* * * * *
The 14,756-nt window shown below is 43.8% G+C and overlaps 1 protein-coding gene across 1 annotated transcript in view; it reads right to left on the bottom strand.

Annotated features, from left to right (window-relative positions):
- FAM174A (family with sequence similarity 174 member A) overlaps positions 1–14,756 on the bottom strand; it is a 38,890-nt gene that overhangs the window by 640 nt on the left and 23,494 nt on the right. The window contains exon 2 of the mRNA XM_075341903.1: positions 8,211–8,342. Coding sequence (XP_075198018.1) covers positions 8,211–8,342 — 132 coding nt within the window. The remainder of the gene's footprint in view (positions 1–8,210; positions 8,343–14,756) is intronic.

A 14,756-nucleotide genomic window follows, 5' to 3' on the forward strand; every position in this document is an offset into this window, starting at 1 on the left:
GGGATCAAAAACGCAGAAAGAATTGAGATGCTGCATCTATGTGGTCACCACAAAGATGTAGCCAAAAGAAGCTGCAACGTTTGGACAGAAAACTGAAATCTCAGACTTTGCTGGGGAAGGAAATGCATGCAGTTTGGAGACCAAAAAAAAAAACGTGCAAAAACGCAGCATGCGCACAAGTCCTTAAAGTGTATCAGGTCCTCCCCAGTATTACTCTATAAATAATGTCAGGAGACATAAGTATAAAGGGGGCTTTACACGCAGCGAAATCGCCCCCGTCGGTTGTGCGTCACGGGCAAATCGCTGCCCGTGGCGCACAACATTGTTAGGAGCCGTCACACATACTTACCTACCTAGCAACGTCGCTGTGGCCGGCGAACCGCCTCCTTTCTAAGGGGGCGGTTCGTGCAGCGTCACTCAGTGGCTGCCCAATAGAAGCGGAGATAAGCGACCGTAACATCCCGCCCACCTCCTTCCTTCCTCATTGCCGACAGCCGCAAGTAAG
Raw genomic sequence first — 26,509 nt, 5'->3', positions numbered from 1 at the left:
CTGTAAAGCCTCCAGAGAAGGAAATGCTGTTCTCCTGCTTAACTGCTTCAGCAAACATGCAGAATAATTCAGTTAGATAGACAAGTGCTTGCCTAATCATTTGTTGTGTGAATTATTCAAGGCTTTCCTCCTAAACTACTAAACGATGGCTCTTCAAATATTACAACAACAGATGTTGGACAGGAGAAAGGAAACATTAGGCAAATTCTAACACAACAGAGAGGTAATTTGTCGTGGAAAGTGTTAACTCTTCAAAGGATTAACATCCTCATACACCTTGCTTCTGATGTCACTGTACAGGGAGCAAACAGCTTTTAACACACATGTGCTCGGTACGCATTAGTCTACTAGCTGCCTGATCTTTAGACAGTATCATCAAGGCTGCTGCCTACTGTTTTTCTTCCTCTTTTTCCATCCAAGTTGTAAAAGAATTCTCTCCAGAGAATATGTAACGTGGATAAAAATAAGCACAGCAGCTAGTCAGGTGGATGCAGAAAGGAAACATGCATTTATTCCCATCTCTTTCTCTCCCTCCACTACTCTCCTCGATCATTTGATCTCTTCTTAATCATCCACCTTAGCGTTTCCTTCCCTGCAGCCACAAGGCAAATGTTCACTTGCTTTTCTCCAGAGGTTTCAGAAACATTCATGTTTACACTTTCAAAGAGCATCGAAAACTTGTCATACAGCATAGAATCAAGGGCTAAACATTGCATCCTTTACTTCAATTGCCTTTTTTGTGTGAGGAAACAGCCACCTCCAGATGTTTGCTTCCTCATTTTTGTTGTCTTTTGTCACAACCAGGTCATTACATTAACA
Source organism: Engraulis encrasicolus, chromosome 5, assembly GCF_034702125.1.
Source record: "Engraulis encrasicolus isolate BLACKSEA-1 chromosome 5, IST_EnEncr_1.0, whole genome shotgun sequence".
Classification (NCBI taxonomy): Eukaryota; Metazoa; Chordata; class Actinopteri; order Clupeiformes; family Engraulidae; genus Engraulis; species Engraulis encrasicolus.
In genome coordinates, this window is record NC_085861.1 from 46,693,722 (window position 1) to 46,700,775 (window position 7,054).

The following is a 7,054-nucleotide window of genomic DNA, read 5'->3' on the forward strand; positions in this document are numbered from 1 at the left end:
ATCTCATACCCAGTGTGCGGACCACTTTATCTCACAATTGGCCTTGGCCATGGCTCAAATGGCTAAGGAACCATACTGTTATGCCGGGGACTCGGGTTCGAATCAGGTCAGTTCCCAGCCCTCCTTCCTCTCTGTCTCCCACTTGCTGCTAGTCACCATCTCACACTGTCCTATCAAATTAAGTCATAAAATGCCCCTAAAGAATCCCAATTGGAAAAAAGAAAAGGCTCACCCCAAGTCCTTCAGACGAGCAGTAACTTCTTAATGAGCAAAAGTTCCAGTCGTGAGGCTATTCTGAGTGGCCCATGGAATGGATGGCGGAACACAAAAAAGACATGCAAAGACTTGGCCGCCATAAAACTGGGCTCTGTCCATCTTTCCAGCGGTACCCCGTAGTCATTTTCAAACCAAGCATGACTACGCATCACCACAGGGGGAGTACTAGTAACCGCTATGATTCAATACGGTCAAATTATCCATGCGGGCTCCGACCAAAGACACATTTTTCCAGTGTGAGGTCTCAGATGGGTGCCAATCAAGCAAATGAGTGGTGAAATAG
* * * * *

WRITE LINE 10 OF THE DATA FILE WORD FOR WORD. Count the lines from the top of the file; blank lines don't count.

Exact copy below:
Classification (NCBI taxonomy): Eukaryota; Metazoa; Chordata; class Actinopteri; order Clupeiformes; family Engraulidae; genus Engraulis; species Engraulis encrasicolus.